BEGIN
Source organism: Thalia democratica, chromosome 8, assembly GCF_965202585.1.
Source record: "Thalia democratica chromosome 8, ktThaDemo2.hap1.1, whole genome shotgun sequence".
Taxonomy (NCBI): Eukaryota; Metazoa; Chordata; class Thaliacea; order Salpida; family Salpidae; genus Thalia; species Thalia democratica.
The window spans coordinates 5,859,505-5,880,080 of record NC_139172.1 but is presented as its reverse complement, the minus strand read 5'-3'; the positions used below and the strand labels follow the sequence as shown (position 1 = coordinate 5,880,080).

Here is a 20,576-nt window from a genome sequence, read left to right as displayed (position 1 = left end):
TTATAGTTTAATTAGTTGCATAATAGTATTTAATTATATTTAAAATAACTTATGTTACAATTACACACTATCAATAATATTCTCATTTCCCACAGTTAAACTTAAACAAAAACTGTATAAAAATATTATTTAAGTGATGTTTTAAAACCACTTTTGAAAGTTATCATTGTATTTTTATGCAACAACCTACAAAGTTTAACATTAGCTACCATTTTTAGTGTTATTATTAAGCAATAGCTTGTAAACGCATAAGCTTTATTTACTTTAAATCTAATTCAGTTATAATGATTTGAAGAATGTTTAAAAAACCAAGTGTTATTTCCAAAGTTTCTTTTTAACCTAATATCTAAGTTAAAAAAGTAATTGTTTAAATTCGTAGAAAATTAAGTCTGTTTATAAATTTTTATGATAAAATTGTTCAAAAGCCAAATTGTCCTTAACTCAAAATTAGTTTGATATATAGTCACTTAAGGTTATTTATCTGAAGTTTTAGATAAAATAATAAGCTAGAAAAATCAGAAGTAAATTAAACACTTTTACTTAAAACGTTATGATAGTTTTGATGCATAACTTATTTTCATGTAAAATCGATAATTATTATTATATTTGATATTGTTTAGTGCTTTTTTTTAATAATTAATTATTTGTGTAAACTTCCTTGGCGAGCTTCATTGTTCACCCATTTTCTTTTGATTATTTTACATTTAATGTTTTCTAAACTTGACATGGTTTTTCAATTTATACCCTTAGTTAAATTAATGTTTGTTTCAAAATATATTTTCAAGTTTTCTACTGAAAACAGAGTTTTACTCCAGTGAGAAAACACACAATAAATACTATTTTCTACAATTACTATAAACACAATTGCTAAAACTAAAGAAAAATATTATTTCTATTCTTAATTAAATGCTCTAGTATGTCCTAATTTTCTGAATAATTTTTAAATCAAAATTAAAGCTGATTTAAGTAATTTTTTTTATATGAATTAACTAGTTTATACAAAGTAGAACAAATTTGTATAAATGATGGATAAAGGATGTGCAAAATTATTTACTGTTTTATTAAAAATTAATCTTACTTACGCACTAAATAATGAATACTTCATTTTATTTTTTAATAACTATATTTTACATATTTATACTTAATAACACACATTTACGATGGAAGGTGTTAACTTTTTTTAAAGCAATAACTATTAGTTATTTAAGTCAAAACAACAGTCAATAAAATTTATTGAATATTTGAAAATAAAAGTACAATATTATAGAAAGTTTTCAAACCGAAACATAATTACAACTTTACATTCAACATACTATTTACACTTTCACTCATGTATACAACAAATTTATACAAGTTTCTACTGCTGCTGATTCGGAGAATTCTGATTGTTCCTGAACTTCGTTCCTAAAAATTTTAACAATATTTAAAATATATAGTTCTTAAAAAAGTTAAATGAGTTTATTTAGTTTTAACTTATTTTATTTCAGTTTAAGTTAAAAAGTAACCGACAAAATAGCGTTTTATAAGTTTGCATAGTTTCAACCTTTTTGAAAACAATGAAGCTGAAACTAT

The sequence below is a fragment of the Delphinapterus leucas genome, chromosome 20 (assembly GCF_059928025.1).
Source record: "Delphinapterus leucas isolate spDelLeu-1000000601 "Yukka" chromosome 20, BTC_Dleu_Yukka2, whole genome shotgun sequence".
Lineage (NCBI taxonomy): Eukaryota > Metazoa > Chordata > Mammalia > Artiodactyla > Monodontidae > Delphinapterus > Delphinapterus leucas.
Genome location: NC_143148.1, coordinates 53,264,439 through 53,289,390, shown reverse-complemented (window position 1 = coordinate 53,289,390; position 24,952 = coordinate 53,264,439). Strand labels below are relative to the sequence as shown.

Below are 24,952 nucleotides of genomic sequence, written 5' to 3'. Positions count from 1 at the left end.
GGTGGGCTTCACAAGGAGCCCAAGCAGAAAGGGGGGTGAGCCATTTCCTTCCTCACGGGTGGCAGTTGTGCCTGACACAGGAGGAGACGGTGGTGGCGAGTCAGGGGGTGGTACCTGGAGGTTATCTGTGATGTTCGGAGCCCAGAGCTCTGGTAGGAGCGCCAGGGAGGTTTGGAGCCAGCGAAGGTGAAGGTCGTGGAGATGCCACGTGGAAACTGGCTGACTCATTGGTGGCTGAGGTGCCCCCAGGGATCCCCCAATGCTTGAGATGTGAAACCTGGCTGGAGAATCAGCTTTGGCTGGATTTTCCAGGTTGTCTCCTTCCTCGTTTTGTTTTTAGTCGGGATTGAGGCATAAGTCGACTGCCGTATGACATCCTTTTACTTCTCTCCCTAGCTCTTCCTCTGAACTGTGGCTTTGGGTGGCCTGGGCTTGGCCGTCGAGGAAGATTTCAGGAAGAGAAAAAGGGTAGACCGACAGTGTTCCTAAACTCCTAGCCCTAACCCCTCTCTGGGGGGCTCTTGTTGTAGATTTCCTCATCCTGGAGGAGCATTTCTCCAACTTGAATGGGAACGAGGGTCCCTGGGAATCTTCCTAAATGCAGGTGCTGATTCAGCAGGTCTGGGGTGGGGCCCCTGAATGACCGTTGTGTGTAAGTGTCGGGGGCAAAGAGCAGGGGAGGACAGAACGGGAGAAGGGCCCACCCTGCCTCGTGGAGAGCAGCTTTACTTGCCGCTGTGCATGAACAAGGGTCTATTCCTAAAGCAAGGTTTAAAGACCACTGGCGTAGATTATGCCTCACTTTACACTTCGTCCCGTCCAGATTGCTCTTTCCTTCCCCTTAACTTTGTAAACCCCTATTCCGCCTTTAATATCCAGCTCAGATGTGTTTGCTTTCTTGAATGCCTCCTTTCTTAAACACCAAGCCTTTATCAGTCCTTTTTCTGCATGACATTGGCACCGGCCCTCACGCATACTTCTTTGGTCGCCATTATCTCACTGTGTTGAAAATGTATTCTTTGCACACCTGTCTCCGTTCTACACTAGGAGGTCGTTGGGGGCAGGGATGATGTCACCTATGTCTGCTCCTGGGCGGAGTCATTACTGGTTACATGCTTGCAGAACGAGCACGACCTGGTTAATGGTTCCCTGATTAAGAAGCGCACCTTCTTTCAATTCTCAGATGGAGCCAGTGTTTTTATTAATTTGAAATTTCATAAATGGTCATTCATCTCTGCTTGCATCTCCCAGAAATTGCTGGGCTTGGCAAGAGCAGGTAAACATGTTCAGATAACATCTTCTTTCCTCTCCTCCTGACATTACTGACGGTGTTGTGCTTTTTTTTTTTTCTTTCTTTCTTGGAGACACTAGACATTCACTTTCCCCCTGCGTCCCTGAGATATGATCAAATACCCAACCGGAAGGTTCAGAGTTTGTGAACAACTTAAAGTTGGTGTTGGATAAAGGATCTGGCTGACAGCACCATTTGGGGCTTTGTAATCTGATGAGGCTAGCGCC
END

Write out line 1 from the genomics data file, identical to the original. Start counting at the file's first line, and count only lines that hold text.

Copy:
Source organism: Thalia democratica, chromosome 8, assembly GCF_965202585.1.